Why do kids with autism stim? Links to anxiety and sensory processing

What is stimming?

Stimming is an everyday term for self-stimulatory behavior and usually involves repetitive motions or sounds that are done in a regulated manner but do not appear to fulfill any visible purpose. We all stim occasionally. It is normal. Maybe you twirl your hair, tap your feet or crack your knuckles. The term ‘stimming,’ however, generally refers to the more intense and more frequent repetitive behaviors displayed by individuals with developmental disabilities, including autism.

For example, a child with autism may flap his hands, rock back and forth, spin objects, or pace around. He may also stim vocally (also called verbal or oral stims). These behaviors include mumbling to himself, spitting, groaning, screeching, and repeating the same phrase over and over. In some extreme situations, repetitive behaviors may lead to self-harm, such as when a person hits his or her head against a hard surface (referred to as head banging) or bites him or herself. People with autism may also perseverate or fixate on certain things like a light, a word, a texture or a video.

Stimming linked to anxiety

The familiar, repetitive motion of stimming can be soothing. Dr. Temple Grandin explains that she stimmed to calm herself.3 She notes,

“It may counteract an overwhelming sensory environment, or alleviate the high levels of internal anxiety these kids typically feel every day.”

Stimming can be a way of relieving pressure. Think of it like the steam valve of a pressure cooker that helps to maintain the optimum pressure inside by releasing some of the steam when necessary. If you hit your thumb with a hammer, do you shake it? The shaking motion helps distract you from the pain.

A 2012 study on the relationship between anxiety and repetitive behaviors in children with autism showed that those with higher levels of anxiety also displayed more stimming behaviors.2

Anxiety in autism linked to sensory processing

In many people with autism this anxiety is a result of their problems with sensory processing.4

Scientists have found that children with autism have low levels of brain serotonin.1 Serotonin is a brain chemical (neurotransmitter) that is involved in the processing of sensory messages, so low serotonin generally leads to sensory processing problems. When a person’s brain does not translate sensory information well, it results in anxiety.

It is not really surprising that individuals with autism live with a tremendous amount of anxiety when you consider that they may be experiencing an overload of sensory inputs at the same time as not having the communication skills to explain what they need or want. Stimming can help to relieve this anxiety.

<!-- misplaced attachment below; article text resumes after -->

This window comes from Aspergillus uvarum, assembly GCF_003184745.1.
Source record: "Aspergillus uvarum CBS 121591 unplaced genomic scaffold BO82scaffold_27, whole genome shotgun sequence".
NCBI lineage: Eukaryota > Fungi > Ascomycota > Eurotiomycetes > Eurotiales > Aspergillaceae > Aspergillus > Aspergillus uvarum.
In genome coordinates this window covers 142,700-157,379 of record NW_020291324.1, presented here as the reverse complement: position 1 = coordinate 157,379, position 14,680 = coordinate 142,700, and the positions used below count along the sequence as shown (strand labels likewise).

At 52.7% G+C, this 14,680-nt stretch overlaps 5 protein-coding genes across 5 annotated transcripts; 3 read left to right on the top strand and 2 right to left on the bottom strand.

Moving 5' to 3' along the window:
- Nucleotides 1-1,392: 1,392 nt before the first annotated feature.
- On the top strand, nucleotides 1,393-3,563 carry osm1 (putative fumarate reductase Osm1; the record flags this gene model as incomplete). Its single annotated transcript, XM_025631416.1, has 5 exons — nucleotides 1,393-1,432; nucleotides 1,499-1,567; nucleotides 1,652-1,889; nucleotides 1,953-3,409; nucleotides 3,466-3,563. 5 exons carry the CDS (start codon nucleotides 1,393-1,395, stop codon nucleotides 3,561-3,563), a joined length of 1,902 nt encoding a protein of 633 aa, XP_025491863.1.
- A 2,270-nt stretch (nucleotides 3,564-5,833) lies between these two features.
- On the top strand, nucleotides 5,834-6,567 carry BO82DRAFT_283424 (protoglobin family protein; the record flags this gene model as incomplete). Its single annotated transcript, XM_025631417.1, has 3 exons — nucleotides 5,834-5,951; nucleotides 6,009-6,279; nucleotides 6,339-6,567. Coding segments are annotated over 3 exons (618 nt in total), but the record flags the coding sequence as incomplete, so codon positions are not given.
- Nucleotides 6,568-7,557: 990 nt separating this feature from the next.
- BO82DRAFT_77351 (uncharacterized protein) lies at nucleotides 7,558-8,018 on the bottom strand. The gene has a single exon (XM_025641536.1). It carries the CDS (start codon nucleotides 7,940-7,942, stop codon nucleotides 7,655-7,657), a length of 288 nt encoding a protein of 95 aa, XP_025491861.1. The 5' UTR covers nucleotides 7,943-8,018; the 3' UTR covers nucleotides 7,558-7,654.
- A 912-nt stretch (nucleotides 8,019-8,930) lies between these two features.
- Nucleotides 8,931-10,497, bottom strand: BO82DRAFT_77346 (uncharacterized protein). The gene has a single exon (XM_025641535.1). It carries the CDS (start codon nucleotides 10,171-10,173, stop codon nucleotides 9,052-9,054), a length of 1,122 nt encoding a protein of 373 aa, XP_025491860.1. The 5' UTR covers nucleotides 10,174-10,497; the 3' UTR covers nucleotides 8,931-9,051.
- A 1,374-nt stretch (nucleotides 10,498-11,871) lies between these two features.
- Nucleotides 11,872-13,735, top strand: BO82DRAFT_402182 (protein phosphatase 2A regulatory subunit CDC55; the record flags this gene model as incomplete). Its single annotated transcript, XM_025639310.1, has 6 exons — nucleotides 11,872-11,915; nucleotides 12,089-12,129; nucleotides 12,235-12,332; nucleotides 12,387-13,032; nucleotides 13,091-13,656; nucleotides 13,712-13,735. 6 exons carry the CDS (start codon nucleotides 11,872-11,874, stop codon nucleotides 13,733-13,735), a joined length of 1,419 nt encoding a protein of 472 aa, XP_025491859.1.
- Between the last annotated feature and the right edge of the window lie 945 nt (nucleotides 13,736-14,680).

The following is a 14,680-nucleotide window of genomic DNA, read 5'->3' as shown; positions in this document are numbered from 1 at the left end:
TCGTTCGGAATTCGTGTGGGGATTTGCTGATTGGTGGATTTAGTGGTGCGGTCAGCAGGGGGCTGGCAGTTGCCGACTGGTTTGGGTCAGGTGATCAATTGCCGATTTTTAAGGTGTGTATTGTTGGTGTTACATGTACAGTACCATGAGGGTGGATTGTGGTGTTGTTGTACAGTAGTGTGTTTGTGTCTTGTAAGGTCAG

For example, an autistic child may constantly jump up and down when he is watching a fun TV show. Even though the child likes the show, the images and sounds may still be causing sensory overload. Stimming is the child’s way to manage the sensory overload and enjoy the show.

Sensory Enrichment Therapy™ helps with sensory processing

Sensory Processing and anxiety are two of the biggest areas of progress for people with developmental disabilities, including autism, who are doing Mendability’s Sensory Enrichment Therapy. In clinical trials, children doing Sensory Enrichment Therapy as well as their standard therapies saw their Short Sensory Profile score improve by an average of 12 points compared to 3 points for children who did standard care only.5

Mendability helps families to do Sensory Enrichment Therapy, a new brain autism therapy, wherever they live, through an online portal and telehealth services. To learn more about Mendability therapy go to www.mendability.com/sensory-enrichment-therapy.


  1. Chamberlain RS, Herman BH. A novel biochemical model linking dysfunctions in brain melatonin, proopiomelanocortin peptides, and serotonin in autism. 1990;28(9):773–793.
  2. Rodgers J, Glod M, Connolly B, McConachie H. The relationship between anxiety and repetitive behaviours in autism spectrum disorder. 2012;42(11):2404–2409.
  3. Why Do Kids with Autism Stim? – Autism Asperger’s Digest. 2011 Dec 27 [accessed 2016 Jan 18]. http://autismdigest.com/why-do-kids-with-autism-stim/
  4. Wigham S, Sarah W, Jacqui R, Mikle S, Helen M, Mark F. The Interplay Between Sensory Processing Abnormalities, Intolerance of Uncertainty, Anxiety and Restricted and Repetitive Behaviours in Autism Spectrum Disorder. 2014;45(4):943–952.
  5. Woo CC, Donnelly JH, Steinberg-Epstein R, Leon M. Environmental enrichment as a therapy for autism: A clinical trial replication and extension. 2015;129(4):412–422.
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